On the fact that the 2004 law limits disqualified MPs from civil service roles at salary scales 1 to 5, he says it makes no sense to on the one hand disqualify senior public officers from being MPs, but to then appoint MPs in positions of trust, many of which attract salaries in scales 1 to 5.

The widespread appointment of persons of trust jeopardises the principle of protecting the public administration from politicisation, the report notes.

Furthermore, even having MPs occupy positions of trust at salary scale 6 or lower is a matter of concern, because the 2004 law was meant to exempt serving public officers who are elected as MPs rather than MPs who are engaged as public officers after their election to the House.

And, as MPs employed as persons of trust are subject to the public employees’ Code of Ethics – which obliges political neutrality and limits public comments and political participation – such appointments render them in conflict with the code they are meant to observe.

The same reasoning applies to MPs employed on a “contract of service basis” and those appointed by the government as chairpersons or directors on boards.

In the case of the latter, it does not matter whether such boards allow the appointment of MPs, since any appointments will still be subject to the Code of Ethics consequently placing the parliamentarians in conflict with its provisions.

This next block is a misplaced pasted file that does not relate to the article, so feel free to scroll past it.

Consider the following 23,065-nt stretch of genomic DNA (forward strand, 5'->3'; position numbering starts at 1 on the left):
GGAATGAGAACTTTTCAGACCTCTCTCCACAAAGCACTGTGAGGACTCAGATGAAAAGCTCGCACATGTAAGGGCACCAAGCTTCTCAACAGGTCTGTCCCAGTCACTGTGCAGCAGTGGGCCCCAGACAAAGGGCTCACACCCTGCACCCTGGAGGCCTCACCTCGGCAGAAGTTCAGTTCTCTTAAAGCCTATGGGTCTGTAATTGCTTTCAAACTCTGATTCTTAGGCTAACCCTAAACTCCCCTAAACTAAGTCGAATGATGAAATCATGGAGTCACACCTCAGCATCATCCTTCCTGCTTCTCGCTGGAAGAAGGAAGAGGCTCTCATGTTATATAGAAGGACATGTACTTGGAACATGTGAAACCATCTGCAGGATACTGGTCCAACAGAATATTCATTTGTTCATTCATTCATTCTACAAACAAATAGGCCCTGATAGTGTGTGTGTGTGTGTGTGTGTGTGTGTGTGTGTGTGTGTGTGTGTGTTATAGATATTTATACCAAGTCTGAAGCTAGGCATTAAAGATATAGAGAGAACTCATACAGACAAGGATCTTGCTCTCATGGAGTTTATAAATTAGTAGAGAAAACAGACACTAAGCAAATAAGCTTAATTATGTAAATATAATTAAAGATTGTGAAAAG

6. Consultancies are also of concern and ultimately breach the Constitution

MPs appointed as legal and other consultants falls within the scope of a prohibition in Article 55 of the Constitution which states that the seat of an MP becomes vacant if she becomes a party to a contract of works with the Maltese government.

Article 55, however, also provides that the Speaker can exempt an MP from such provision.

Hyzler said that, following legal advice on the matter, he was accepting a restrictive interpretation of the definition of “contract of works” to include contracts for services.

Therefore, contracts for such consultancies for MPs run counter to the Constitution, Hyzler says.

7. The issue of MPs’ inadequate remuneration needs to be addressed by Parliament with urgency, and could also be framed within the context of giving each MP the option to go full-time or remain part-time

Hyzler remarks that, if the reason for giving public employment or a public appointment to an MP is to compensate for a salary which is too low, a fundamental problem of discrimination arises, since currently it is mostly MPs on the government’s own backbenches are given such roles.

This also gives government MPs an “unacceptable advantage” over Opposition MPs where access to government resources is concerned.

Hyzler says he will comment further, at the appropriate time, on the suggestion to grant the option of choosing between being a full-time and part-time MP.

More in National